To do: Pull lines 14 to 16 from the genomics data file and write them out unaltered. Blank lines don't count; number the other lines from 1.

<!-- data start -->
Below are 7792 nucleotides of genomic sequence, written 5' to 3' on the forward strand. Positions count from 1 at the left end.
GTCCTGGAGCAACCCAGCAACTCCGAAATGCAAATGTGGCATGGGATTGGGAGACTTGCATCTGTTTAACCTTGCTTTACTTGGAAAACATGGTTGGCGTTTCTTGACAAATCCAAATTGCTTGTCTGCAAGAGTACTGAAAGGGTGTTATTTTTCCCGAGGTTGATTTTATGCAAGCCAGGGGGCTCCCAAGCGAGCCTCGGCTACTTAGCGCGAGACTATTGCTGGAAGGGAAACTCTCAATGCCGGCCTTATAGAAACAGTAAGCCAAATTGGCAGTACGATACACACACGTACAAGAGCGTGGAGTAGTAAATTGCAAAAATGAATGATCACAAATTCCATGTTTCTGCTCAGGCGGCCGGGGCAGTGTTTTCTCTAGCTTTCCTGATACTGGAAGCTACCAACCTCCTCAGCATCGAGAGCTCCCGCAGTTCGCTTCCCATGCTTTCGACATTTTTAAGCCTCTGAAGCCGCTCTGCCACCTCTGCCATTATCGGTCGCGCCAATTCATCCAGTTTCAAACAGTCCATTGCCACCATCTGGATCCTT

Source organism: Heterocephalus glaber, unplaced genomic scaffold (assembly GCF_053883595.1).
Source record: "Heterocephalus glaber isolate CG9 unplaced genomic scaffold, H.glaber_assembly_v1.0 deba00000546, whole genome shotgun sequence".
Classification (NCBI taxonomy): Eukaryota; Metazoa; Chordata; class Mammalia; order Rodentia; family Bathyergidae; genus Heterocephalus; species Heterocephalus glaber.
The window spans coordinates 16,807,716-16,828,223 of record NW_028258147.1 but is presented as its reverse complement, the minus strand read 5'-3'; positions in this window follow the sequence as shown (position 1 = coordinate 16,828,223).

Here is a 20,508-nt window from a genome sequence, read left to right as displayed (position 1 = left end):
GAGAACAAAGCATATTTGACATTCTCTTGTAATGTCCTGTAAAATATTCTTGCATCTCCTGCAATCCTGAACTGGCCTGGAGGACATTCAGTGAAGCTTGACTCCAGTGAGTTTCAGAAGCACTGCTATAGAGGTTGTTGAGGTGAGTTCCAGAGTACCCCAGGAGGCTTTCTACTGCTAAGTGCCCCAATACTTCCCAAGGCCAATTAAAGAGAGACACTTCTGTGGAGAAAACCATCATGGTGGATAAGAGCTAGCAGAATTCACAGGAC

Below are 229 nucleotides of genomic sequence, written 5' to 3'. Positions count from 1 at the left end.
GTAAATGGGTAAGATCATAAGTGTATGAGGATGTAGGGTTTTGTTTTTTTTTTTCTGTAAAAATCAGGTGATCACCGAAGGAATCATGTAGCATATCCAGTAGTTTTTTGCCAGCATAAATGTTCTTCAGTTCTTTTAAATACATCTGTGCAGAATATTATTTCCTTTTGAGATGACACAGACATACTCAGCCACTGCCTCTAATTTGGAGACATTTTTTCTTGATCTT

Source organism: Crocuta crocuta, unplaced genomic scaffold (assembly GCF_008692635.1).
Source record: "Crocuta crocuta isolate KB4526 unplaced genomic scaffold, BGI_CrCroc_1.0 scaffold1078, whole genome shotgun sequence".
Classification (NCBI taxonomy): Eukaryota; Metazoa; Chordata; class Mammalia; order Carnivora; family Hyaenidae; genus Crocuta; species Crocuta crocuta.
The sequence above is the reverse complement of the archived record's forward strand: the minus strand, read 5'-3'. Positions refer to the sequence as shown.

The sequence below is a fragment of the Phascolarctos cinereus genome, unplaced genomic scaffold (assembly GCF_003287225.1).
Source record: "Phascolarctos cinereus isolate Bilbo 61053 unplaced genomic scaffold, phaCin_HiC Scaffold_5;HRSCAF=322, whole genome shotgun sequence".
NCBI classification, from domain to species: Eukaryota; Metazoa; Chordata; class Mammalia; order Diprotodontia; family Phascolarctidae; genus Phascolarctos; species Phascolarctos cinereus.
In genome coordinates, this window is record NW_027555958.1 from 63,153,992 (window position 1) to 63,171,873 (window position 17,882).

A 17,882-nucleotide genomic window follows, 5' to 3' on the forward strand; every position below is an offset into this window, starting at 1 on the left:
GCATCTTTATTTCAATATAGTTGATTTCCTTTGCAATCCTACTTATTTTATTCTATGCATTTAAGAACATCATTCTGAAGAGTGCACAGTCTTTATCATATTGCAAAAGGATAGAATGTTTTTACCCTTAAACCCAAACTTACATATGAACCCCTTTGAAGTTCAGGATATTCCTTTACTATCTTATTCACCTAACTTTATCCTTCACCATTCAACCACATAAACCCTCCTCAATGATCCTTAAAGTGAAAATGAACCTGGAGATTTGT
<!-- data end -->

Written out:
The sequence above is the reverse complement of the archived record's forward strand: the minus strand, read 5'-3'. Positions refer to the sequence as shown.

The sequence below is a fragment of the Phascolarctos cinereus genome, unplaced genomic scaffold (assembly GCF_003287225.1).
Source record: "Phascolarctos cinereus isolate Bilbo 61053 unplaced genomic scaffold, phaCin_HiC Scaffold_5;HRSCAF=322, whole genome shotgun sequence".